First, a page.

Winter Solstice at Our Little House
Today is the Winter Solstice, or the shortest day of light throughout the entire year. It would have also been my mother’s 86th birthday.
When she was a kid, she used to feel cheated, thinking she had a birthday on literally “the shortest day of the year.”
Actually, it is fitting my mother was born on this day, in the middle of a blizzard in Chicago, as Winter Solstice celebrations have long been about a day of celebrating re-birth, the beginning of the end of the darkness of winter.
For many years, she was also the light of our family and I could always draw upon her strength to see me through any dark time.
From here on out, our days will become longer, if only by seconds and a few minutes at first, but before you know it, we will be looking beyond the cold and gray and at the rebirth of spring.
I will be celebrating Winter Solstice today by taking in the wonder of the beauty around me here in the Ozark Mountains. We often call this time of year here “The bare time,” as it seems so bare and ugly as we survey the mountains from afar.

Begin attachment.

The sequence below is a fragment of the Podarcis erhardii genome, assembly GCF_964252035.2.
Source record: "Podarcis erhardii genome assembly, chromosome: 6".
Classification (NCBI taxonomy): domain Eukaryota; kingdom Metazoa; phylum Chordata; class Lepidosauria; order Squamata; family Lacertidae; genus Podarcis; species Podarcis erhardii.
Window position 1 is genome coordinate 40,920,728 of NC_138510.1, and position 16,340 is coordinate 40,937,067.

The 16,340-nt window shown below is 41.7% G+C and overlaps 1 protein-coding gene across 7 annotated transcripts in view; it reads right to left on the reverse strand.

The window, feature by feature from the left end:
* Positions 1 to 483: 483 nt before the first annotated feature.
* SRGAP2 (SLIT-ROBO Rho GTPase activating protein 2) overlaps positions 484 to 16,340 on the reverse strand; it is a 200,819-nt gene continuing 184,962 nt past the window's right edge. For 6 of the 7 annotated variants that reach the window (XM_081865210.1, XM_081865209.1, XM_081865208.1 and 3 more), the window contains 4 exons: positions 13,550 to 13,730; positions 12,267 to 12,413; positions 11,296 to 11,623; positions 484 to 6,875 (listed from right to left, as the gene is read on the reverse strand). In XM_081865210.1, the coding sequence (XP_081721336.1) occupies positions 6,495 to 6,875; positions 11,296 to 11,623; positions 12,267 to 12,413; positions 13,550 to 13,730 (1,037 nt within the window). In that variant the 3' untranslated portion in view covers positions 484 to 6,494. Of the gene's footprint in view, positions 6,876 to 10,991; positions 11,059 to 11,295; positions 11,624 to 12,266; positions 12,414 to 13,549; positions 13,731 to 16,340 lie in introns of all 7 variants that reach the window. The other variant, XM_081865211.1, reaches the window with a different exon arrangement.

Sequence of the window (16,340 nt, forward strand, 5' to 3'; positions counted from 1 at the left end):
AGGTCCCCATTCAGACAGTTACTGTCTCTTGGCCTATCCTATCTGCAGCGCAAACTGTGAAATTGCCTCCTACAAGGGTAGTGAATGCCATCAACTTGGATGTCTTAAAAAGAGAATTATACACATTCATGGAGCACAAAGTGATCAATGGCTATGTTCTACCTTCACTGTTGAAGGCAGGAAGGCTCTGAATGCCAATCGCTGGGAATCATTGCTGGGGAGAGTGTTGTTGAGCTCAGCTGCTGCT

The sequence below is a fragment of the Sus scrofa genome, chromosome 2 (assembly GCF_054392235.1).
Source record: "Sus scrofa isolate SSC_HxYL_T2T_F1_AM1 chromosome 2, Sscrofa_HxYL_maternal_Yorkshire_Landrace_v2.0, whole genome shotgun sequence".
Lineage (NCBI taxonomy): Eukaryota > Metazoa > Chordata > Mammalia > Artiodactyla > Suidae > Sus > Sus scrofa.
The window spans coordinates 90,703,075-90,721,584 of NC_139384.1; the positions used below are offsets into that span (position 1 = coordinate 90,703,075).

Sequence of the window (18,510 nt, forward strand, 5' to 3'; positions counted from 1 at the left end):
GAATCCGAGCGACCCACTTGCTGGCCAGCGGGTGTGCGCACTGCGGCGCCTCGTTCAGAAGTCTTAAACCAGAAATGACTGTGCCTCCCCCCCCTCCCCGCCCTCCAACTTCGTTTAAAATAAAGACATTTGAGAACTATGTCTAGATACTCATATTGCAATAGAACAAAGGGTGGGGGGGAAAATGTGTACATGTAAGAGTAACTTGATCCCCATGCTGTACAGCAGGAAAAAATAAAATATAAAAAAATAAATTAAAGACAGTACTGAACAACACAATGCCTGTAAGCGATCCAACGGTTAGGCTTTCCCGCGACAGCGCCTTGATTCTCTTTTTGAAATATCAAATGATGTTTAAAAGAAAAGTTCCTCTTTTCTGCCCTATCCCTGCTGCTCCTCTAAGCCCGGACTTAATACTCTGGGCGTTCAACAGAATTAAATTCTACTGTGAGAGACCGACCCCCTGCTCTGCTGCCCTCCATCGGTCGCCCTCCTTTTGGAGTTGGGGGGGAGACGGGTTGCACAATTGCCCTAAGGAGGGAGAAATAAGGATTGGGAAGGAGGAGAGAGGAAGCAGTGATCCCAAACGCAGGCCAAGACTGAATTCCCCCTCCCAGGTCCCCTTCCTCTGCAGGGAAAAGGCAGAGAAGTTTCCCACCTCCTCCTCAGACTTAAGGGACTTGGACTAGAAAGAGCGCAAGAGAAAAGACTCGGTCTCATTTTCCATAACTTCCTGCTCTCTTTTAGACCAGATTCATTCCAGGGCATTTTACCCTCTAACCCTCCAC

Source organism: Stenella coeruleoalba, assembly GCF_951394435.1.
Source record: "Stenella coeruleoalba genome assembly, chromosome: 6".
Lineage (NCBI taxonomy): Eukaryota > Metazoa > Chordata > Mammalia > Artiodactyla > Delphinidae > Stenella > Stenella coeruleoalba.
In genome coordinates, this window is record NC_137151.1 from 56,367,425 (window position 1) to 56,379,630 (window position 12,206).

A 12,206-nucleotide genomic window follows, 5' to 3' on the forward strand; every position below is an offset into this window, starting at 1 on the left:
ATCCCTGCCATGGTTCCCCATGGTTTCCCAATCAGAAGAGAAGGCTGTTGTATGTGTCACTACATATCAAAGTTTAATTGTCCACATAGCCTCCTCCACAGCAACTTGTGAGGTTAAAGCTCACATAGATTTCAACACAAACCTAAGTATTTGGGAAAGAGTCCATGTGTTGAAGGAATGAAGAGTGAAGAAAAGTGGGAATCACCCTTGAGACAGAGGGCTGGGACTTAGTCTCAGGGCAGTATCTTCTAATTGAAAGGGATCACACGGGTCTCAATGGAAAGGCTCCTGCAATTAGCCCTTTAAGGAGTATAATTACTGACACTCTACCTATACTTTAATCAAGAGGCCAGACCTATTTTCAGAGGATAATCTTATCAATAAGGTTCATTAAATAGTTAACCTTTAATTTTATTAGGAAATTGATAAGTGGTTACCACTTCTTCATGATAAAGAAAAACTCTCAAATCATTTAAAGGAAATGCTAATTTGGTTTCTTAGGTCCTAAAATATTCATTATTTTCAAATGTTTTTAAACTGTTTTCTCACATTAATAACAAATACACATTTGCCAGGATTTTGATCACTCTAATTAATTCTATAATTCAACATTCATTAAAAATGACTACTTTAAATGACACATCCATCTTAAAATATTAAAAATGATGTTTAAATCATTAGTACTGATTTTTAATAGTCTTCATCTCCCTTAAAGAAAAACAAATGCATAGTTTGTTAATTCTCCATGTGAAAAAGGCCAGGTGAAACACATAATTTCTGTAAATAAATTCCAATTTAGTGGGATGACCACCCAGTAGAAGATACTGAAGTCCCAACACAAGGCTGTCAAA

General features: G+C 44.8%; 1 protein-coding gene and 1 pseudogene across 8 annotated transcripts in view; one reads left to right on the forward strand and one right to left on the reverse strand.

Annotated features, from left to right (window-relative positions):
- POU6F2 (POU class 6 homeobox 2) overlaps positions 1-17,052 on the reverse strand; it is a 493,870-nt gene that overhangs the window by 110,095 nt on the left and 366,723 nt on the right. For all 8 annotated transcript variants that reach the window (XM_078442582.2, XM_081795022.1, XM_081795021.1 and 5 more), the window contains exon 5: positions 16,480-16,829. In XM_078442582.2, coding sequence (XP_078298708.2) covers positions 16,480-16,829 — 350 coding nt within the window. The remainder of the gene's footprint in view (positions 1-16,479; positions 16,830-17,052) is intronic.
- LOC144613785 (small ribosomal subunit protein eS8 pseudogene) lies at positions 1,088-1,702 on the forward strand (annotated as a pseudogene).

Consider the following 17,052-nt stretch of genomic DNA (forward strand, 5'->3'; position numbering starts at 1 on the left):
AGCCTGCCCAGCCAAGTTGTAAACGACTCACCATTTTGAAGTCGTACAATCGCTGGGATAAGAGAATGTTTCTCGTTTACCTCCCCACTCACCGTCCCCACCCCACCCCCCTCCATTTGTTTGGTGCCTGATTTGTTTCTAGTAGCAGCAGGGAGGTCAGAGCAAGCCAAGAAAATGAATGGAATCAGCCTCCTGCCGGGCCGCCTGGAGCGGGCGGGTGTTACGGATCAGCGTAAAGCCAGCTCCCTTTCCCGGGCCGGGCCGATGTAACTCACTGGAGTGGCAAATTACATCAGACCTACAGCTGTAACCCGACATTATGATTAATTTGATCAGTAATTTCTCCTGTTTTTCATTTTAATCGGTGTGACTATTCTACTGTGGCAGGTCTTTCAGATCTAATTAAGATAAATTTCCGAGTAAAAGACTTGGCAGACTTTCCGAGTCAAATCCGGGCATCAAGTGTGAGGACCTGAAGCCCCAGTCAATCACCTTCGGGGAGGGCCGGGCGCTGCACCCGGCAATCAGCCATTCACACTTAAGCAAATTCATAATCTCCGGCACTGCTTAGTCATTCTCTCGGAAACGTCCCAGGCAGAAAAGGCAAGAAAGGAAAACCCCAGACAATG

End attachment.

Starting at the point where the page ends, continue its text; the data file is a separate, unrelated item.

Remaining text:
However, every day I walk from Our Little House to the Belle Writer’s Studio, I’m reminded of how lucky we are to be in such a place, even in the barest of winter.
And there’s no day more appropriate to remember the hope of longer light than the shortest day of the year.
Did you know that the original celebration of Christmas actually began centuries before the birth of Jesus as a celebration of the Winter Solstice and that recognizing Jesus’ birth during that celebration was a way for the Church to get people to accept the celebration as a religious, rather than a secular holiday?